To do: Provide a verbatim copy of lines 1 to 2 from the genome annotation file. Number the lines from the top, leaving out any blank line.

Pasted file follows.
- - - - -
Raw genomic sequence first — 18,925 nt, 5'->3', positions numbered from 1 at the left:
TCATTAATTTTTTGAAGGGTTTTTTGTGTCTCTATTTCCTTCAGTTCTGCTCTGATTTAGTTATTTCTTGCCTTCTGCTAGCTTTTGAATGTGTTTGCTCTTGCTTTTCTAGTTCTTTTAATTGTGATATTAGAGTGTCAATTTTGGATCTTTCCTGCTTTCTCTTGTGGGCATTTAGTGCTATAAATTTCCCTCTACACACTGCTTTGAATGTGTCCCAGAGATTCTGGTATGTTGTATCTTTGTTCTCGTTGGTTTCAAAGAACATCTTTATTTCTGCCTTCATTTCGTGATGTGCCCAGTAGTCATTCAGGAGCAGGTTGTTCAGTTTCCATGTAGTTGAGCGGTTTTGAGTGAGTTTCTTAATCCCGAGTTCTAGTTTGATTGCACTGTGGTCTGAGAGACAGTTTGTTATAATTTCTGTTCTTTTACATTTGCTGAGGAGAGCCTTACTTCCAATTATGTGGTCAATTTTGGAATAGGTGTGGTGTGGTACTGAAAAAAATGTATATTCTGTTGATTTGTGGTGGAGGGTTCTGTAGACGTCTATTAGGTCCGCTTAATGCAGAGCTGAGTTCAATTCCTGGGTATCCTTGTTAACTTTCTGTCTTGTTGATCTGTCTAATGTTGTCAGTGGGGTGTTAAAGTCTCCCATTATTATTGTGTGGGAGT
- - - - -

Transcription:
Raw genomic sequence first — 18,925 nt, 5'->3', positions numbered from 1 at the left:
TCATTAATTTTTTGAAGGGTTTTTTGTGTCTCTATTTCCTTCAGTTCTGCTCTGATTTAGTTATTTCTTGCCTTCTGCTAGCTTTTGAATGTGTTTGCTCTTGCTTTTCTAGTTCTTTTAATTGTGATATTAGAGTGTCAATTTTGGATCTTTCCTGCTTTCTCTTGTGGGCATTTAGTGCTATAAATTTCCCTCTACACACTGCTTTGAATGTGTCCCAGAGATTCTGGTATGTTGTATCTTTGTTCTCGTTGGTTTCAAAGAACATCTTTATTTCTGCCTTCATTTCGTGATGTGCCCAGTAGTCATTCAGGAGCAGGTTGTTCAGTTTCCATGTAGTTGAGCGGTTTTGAGTGAGTTTCTTAATCCCGAGTTCTAGTTTGATTGCACTGTGGTCTGAGAGACAGTTTGTTATAATTTCTGTTCTTTTACATTTGCTGAGGAGAGCCTTACTTCCAATTATGTGGTCAATTTTGGAATAGGTGTGGTGTGGTACTGAAAAAAATGTATATTCTGTTGATTTGTGGTGGAGGGTTCTGTAGACGTCTATTAGGTCCGCTTAATGCAGAGCTGAGTTCAATTCCTGGGTATCCTTGTTAACTTTCTGTCTTGTTGATCTGTCTAATGTTGTCAGTGGGGTGTTAAAGTCTCCCATTATTATTGTGTGGGAGT